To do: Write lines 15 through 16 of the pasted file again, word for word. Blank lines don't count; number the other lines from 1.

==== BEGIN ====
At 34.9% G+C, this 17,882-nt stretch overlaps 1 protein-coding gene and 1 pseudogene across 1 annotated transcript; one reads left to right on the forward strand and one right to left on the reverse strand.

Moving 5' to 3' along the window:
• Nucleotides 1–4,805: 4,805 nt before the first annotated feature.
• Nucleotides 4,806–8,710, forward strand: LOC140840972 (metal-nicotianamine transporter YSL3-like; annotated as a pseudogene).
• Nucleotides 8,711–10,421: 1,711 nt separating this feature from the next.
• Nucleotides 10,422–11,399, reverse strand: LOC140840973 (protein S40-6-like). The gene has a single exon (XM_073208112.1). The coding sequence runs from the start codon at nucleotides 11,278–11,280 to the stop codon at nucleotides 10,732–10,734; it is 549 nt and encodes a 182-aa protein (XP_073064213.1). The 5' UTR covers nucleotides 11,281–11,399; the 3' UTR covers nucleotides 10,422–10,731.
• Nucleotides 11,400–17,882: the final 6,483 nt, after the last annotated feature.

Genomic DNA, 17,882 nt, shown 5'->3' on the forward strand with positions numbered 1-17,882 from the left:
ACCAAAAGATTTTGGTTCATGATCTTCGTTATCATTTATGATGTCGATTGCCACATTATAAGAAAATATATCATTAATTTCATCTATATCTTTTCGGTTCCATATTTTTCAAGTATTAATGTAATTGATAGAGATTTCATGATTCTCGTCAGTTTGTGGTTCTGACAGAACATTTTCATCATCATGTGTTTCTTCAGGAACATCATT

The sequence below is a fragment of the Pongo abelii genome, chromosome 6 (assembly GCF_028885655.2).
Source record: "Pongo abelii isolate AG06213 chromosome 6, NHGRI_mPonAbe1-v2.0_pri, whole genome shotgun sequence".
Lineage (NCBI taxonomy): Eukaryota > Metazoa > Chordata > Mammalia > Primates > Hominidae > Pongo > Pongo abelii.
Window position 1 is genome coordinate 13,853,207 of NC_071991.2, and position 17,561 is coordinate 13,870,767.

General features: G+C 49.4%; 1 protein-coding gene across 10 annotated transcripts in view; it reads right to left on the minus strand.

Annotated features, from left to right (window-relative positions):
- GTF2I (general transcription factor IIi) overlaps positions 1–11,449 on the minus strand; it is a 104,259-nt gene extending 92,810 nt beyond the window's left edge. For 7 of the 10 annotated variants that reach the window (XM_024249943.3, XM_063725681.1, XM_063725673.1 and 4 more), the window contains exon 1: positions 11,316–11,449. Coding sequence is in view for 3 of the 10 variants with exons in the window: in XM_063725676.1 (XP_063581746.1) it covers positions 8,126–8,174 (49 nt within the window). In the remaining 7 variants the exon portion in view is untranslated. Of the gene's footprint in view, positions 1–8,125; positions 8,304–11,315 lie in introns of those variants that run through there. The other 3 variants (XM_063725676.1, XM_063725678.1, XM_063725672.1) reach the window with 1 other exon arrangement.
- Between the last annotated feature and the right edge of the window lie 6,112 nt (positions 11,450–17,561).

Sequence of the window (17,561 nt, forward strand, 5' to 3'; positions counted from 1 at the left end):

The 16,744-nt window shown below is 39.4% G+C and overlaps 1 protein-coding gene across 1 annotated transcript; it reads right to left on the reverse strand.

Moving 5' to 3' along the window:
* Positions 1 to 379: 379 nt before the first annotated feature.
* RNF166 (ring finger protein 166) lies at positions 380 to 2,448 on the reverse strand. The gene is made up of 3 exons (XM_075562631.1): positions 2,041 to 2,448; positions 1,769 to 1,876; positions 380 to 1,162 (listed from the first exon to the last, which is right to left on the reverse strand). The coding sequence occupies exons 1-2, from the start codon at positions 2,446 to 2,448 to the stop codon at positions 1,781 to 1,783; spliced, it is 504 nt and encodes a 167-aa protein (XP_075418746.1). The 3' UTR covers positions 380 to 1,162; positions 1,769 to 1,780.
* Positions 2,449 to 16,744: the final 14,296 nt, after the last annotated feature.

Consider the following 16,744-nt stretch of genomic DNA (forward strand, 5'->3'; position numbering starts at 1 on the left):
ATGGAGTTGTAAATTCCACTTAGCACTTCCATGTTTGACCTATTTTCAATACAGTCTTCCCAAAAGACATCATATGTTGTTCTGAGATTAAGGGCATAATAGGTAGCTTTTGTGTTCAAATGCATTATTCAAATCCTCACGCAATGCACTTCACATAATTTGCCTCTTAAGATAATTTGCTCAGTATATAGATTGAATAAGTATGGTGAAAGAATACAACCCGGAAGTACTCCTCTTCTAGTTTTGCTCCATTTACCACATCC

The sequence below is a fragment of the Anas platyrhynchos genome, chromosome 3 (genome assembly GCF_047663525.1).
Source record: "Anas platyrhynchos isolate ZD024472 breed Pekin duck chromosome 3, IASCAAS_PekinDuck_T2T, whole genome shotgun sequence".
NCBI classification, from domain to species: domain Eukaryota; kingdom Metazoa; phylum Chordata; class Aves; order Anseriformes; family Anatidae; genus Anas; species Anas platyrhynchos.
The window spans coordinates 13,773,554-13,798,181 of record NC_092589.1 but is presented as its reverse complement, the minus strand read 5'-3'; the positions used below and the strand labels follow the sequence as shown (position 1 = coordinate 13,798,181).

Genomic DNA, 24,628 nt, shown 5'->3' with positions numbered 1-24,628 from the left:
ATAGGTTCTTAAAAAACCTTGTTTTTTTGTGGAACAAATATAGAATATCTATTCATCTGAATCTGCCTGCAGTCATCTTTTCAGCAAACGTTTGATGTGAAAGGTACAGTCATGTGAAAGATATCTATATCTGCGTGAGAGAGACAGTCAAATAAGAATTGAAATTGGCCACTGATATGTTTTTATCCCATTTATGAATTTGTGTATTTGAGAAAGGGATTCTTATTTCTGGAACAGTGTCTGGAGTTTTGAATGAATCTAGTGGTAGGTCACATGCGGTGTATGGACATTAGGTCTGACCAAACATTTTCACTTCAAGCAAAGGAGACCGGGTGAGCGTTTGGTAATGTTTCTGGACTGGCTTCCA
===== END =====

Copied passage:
Annotated features, from left to right (window-relative positions):
- GTF2I (general transcription factor IIi) overlaps positions 1–11,449 on the minus strand; it is a 104,259-nt gene extending 92,810 nt beyond the window's left edge. For 7 of the 10 annotated variants that reach the window (XM_024249943.3, XM_063725681.1, XM_063725673.1 and 4 more), the window contains exon 1: positions 11,316–11,449. Coding sequence is in view for 3 of the 10 variants with exons in the window: in XM_063725676.1 (XP_063581746.1) it covers positions 8,126–8,174 (49 nt within the window). In the remaining 7 variants the exon portion in view is untranslated. Of the gene's footprint in view, positions 1–8,125; positions 8,304–11,315 lie in introns of those variants that run through there. The other 3 variants (XM_063725676.1, XM_063725678.1, XM_063725672.1) reach the window with 1 other exon arrangement.